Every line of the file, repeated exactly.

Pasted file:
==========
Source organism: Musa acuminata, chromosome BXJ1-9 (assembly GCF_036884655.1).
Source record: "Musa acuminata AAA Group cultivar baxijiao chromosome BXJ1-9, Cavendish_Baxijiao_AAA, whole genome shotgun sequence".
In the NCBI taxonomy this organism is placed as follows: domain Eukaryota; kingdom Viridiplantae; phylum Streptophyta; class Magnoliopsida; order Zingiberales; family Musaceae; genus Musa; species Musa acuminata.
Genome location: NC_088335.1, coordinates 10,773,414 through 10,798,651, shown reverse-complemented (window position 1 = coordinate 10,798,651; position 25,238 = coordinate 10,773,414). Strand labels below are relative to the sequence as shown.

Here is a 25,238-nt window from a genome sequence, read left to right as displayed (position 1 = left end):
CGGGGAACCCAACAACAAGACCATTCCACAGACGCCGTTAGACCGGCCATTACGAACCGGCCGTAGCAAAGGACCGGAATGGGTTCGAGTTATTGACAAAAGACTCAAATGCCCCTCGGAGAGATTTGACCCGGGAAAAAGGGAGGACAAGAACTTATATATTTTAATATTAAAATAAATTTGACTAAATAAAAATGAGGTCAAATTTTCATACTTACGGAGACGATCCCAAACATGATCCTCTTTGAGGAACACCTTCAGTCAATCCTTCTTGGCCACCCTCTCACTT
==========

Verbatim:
Source organism: Musa acuminata, chromosome BXJ1-9 (assembly GCF_036884655.1).
Source record: "Musa acuminata AAA Group cultivar baxijiao chromosome BXJ1-9, Cavendish_Baxijiao_AAA, whole genome shotgun sequence".
In the NCBI taxonomy this organism is placed as follows: domain Eukaryota; kingdom Viridiplantae; phylum Streptophyta; class Magnoliopsida; order Zingiberales; family Musaceae; genus Musa; species Musa acuminata.
Genome location: NC_088335.1, coordinates 10,773,414 through 10,798,651, shown reverse-complemented (window position 1 = coordinate 10,798,651; position 25,238 = coordinate 10,773,414). Strand labels below are relative to the sequence as shown.

Here is a 25,238-nt window from a genome sequence, read left to right as displayed (position 1 = left end):
CGGGGAACCCAACAACAAGACCATTCCACAGACGCCGTTAGACCGGCCATTACGAACCGGCCGTAGCAAAGGACCGGAATGGGTTCGAGTTATTGACAAAAGACTCAAATGCCCCTCGGAGAGATTTGACCCGGGAAAAAGGGAGGACAAGAACTTATATATTTTAATATTAAAATAAATTTGACTAAATAAAAATGAGGTCAAATTTTCATACTTACGGAGACGATCCCAAACATGATCCTCTTTGAGGAACACCTTCAGTCAATCCTTCTTGGCCACCCTCTCACTT